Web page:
Asia Forums

Post New Topic

Recent Activity

View all Asia activity »
  1. 1 Bangkok hotels/neighborhoods
  2. 2 Advice Request: Japan Rail Pass for Two Weeks
  3. 3 Thai Elephants
  4. 4 Top 5 weekend gateways with Family from Delhi
  5. 5 Cancelling trip to Burma; seeking advice for outskirts of Bangkok
  6. 6 3 days with snow monkey visit.
  7. 7 Mumbai short visit
  8. 8 Best location for snorkelling/ beach/ quiet resort/ great Thai food
  9. 9 Phuket Beaches
  10. 10 For those traveling to Bali soon
  11. 11 Is it safe to travel Hong Kong in Oct?
  12. 12 JFK to BKK sale on Qatar
  13. 13 Feedback on Kyushu itinerary
  14. 14 Pakistan Forum/ Unfriendly
  15. 15 Japan Itinerary!
  16. 16 What are some hidden gems in Hong Kong?
  17. 17 Japan Itinerary for 12 Nights and 13 Days
  18. 18 Thailand Guides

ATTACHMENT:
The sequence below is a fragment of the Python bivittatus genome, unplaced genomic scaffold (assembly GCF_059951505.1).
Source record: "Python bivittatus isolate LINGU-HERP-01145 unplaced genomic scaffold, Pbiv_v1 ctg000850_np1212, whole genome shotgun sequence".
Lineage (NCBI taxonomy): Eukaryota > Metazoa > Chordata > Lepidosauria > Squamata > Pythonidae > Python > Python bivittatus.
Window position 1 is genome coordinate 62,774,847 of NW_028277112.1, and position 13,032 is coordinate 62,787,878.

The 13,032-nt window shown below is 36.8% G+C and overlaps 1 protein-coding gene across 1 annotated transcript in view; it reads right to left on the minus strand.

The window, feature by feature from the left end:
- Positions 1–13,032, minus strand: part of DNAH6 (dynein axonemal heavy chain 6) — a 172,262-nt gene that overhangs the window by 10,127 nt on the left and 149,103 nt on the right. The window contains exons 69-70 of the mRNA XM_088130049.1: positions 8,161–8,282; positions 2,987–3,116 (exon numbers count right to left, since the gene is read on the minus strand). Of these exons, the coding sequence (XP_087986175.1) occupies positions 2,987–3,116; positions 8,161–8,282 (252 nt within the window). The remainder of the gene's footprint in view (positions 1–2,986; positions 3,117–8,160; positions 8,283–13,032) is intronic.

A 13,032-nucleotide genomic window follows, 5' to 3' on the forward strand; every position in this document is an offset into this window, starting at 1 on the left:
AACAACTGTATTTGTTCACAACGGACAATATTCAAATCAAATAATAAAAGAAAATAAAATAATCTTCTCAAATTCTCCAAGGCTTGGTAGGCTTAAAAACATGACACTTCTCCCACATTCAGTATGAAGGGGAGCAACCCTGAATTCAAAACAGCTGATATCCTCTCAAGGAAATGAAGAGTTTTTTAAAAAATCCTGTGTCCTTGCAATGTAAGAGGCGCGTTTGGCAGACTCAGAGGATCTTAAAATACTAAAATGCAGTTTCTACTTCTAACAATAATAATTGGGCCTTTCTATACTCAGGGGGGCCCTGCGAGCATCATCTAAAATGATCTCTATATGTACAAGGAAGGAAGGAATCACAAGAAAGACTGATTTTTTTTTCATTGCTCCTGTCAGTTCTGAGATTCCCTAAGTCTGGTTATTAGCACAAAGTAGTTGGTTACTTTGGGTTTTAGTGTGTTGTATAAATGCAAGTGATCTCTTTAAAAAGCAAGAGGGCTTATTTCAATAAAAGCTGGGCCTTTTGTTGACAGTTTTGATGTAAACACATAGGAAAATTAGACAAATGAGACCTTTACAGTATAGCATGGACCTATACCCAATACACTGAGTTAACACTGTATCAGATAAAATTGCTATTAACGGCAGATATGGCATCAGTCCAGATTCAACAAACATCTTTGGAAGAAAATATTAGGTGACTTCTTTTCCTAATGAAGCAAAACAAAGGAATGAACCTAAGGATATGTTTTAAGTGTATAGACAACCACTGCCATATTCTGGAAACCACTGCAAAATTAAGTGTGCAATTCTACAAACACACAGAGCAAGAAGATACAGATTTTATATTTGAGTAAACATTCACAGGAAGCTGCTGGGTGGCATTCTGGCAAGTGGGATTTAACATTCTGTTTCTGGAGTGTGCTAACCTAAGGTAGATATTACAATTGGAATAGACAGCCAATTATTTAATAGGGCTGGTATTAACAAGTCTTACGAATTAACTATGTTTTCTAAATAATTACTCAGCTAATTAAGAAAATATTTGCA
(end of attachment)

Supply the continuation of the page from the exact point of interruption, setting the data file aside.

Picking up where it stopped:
19. 19 Bangkok in 3 days - Weekdays
  20. 20 Trip Report Experiance /More Than 120 Countries
  21. 21 Wild China vs Travel Guide China (or the like)
  22. 22 India itinerary critique please
  23. 23 Trip Report A short trip report of Vietnam, Dec 2016
  24. 24 cross from Ketapang in Java to Gilimanuk in Bali
  25. 25 Trip Report India for Softies : A slow comfortable tour around some of Northern India
View next 25 » Back to the top

Trip Report A train ride through Java

Jump to last reply

Firstly, a big thank you to all who contributed to the planning process for our time in Java, especially to marmot whose advice, as always proved invaluable. I will provide a full trip report on our blog eventually. In the meantime, a few thoughts and observations which may assist others planning a visit to Java